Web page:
Although one incident may be the spark that sets off a war, usually a number of provocations have preceded it, some of them trivial.
Such was the case in 1739 when Britain went to war with Spain. One of these seems almost unbelievable today. A British sea captain was said to have cut off the nose of a Spanish pirate of noble birth and made him eat it. So, a Spanish sea-captain boarded a British ship, cut off one of Captain Jenkins‘ ears and threw it at him, with an insulting message to the king.
The story probably wasn’t true at all — it was reported later that Jenkins had both ears when he died. In any case, there was so much resentment in Britain that Prime Minister Walpole declared war on Spain, and France became involved five years later.
As soon as France became entangled, a message was rushed to her fortress at Louisburg, Cape Breton, Governor Du Quesnel acted quickly, sending a force to capture the nearest British settlement at Canso. The garrison, which had not been notified of the war, was taken by surprise, and surrendered on the understanding that the troops would be taken to Port Royal or Boston, after they had been held as prisoners at Louisburg for one year.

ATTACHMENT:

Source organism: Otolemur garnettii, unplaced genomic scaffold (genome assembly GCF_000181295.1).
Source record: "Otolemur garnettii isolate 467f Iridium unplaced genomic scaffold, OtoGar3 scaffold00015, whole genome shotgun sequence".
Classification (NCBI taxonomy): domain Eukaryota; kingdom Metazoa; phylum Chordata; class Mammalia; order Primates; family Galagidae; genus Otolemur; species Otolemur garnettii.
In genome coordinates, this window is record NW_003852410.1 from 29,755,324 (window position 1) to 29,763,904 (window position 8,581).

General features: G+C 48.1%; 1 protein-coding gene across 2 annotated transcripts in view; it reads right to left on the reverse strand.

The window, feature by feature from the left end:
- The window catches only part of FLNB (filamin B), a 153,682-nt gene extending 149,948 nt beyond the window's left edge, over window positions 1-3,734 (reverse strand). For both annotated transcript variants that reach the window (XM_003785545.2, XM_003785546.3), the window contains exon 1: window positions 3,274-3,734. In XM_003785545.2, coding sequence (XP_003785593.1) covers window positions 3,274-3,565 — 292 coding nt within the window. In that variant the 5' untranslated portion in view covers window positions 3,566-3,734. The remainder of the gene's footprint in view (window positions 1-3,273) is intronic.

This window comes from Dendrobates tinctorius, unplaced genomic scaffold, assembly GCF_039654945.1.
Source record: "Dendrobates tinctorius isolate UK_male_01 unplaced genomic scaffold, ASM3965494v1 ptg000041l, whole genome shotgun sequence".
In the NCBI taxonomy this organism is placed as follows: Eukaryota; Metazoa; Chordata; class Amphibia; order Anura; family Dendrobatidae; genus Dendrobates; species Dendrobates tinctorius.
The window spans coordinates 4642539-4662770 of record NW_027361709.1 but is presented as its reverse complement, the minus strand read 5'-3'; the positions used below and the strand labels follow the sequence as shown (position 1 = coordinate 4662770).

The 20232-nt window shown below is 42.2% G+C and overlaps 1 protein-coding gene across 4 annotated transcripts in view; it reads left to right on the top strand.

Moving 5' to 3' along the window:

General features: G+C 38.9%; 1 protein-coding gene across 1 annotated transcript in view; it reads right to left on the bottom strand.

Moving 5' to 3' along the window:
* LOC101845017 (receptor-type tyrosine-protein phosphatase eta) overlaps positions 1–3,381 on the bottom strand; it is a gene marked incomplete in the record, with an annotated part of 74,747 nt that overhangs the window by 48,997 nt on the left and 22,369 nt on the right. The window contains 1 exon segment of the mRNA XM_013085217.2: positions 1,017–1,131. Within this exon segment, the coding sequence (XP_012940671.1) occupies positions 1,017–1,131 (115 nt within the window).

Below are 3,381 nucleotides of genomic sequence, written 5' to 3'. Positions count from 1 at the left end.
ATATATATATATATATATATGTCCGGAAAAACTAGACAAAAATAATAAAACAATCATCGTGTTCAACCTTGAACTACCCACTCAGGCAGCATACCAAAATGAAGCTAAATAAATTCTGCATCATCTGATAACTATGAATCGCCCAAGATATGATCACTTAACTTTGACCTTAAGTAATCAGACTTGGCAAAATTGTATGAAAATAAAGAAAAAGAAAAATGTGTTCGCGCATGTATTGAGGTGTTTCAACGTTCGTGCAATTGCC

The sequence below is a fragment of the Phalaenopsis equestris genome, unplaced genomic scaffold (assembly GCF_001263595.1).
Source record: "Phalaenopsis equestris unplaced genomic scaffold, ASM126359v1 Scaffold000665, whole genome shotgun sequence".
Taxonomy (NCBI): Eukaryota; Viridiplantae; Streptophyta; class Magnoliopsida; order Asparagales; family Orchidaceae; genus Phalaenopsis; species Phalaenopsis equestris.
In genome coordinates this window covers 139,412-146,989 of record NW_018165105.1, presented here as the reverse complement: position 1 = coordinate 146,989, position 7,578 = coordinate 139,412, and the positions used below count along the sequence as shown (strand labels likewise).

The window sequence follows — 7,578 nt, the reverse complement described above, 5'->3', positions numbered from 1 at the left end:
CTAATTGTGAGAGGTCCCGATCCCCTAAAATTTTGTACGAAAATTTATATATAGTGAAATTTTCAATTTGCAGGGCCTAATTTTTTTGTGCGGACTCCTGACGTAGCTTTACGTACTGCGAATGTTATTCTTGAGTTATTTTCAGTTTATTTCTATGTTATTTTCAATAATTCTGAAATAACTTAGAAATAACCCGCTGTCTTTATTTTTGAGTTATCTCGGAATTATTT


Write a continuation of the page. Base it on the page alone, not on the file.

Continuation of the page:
When they arrived at Louisburg, Governor Du Quesnel realized that he did not have enough food for the prisoners so he sent them to Boston as soon as possible. However, the British had spent enough time in Louisburg to acquire some important information, as strong as it was supposed to be. Food and ammunition were in short supply. Many of the soldiers were Swiss mercenaries who had not been paid for a long time. They were unhappy and there was bad feeling between them and the French.
When this information became known in Boston, an expedition was organized to attack Louisburg. It sailed on March 24, 1745.
There’s a free e-book available through Google, and I highly recommend reading it: Memoirs of the Kings of Spain for the House of Bourbon in January 1813, published by Longman, Hurst, Rees, Orme and Brown. It’s rather long, but a good read! The anecdote of today’s post starts on page 10.
There’s also another free e-book available that has this anecdote: Memoirs of the Life & Administration of Sir Robert Walpole, Earl of Oxford, With Original Correspondence and Authentic Papers, by William Cox in January 1798.